Why do women hate themselves? I’ve asked myself this question many times over the years. This is because it doesn’t seem to matter how old I am I still find myself enduring what I’m going to call personal body shaming.
From my experience women are masters at public shaming their own body. Exhibit A – two weeks ago I was at a fancy event or at least fancy to me. It was the most dressed up I had been since 2019 and I was feeling very “extra.” I was wearing a new outfit and had used a lash boosting mascara. Two things that don’t happen very often in my world.
As I was visiting with a group of women, some whom I’ve just met, the ritual of public body shaming began. One by one women started talking about their back fat, their stomach pudge and how hard it was to get into their formal wear. Ugh.
It’s not like I don’t have various “pudges.” There was certainly a lot I could have added to the conversation in that regard but dang it I was feeling good and all the women looked lovely. So why did we have to go down that rabbit hole?
Exhibit B was last week. I was at a pool getting ready to swim laps when several women began the same diatribe. It was all about fat thighs, saggy bottoms and even elbows. Really elbows? Is nothing free from scrutiny and shame? It was all so ludicrous. We were all about to swim laps with our powerful legs and strong arms and yet minutes before we hit the water we had to engage in a self-shaming circle.
None of this is breaking news to me. It’s been a part of my life since forever. As I aged, I had hoped it would lessen as women matured beyond talking about their lack of a thigh gap. But it doesn’t seem to be happening.
As I swam, I pondered why women engage in public body shaming. I realized that it’s almost a form of greeting and even acts as a conversation starter. I guess talking about your arm jiggles is an excellent ice breaker.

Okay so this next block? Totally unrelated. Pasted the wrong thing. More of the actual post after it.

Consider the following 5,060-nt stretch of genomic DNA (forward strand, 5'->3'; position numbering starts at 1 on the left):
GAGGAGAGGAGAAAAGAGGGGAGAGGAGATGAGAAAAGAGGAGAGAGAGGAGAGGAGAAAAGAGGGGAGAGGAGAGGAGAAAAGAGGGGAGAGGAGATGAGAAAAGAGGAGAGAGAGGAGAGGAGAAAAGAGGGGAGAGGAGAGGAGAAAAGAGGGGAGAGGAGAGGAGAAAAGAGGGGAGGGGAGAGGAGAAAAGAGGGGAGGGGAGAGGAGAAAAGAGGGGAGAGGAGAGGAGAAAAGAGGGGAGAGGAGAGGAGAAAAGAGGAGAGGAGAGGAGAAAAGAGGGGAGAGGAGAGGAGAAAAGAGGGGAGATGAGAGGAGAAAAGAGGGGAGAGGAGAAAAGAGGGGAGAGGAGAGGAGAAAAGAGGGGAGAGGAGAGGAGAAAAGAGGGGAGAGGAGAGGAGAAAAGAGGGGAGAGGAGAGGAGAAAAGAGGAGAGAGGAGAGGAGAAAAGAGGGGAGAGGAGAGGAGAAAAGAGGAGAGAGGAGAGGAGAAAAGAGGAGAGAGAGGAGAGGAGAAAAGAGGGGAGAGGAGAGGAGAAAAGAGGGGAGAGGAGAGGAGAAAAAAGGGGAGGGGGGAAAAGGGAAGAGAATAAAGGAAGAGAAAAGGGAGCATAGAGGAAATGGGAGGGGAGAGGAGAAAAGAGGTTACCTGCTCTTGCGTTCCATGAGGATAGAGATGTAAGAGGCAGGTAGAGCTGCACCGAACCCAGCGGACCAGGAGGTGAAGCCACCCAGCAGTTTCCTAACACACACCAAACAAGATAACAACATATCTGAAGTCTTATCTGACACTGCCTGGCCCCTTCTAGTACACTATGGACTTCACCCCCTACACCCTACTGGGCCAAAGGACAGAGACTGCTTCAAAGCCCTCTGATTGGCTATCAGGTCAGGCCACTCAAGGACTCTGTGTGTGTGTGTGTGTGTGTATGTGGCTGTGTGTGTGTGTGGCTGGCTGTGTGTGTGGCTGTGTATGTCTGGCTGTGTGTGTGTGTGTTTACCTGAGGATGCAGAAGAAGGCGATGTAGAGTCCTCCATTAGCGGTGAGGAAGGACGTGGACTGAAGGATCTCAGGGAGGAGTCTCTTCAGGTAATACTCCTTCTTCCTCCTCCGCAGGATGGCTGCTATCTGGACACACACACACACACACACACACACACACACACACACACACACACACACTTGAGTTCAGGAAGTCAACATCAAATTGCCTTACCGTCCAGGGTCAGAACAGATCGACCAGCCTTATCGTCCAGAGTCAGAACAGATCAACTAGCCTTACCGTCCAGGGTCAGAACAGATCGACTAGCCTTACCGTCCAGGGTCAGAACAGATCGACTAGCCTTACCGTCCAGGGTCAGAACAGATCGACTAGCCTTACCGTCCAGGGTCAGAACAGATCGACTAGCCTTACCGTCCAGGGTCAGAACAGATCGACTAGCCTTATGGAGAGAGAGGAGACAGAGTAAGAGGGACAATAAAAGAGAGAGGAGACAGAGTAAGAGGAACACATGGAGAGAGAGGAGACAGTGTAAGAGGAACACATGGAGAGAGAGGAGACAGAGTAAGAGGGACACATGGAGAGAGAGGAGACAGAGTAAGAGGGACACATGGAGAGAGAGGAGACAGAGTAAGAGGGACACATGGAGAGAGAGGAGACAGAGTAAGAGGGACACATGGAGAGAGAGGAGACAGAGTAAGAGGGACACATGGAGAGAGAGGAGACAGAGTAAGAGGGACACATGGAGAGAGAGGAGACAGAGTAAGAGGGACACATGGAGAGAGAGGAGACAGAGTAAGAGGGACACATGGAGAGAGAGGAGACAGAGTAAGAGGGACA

It also, I think, stems from being raised to be humble. In fact, most women suck at accepting a compliment. If someone tells me I look nice I immediately say thank you and then insult myself. As in, “Oh, thank you so much but you should see me when I’m not wearing Spanx.”
This immediately threw me into a panic. Had I raised my daughter to be me? I want her to be able to accept a compliment with a simple thank you and to not think that shaming her own body is an acceptable form of female communication.
I quickly got her on a Facetime call and grilled her about body shaming. Her curt reply was, “No Mom I don’t willingly insult myself in a group setting.”
I then asked her how she accepted a compliment. This confused her even more and she said, “Umm, I say thank you.”
“So, just a gracious thank you and then you move on? There’s no thank you with a disparaging comment about yourself attached?”
“Nope, just a thank you.”
A breathed a sigh of relief. I then asked her if she thought her generation would be the one to transcend this ritual. She laughed and said, “Have you been on social media lately?”
Ugh. She was right. But I took solace in the fact that I know a lot of very smart young women and I’m letting myself believe that things might change.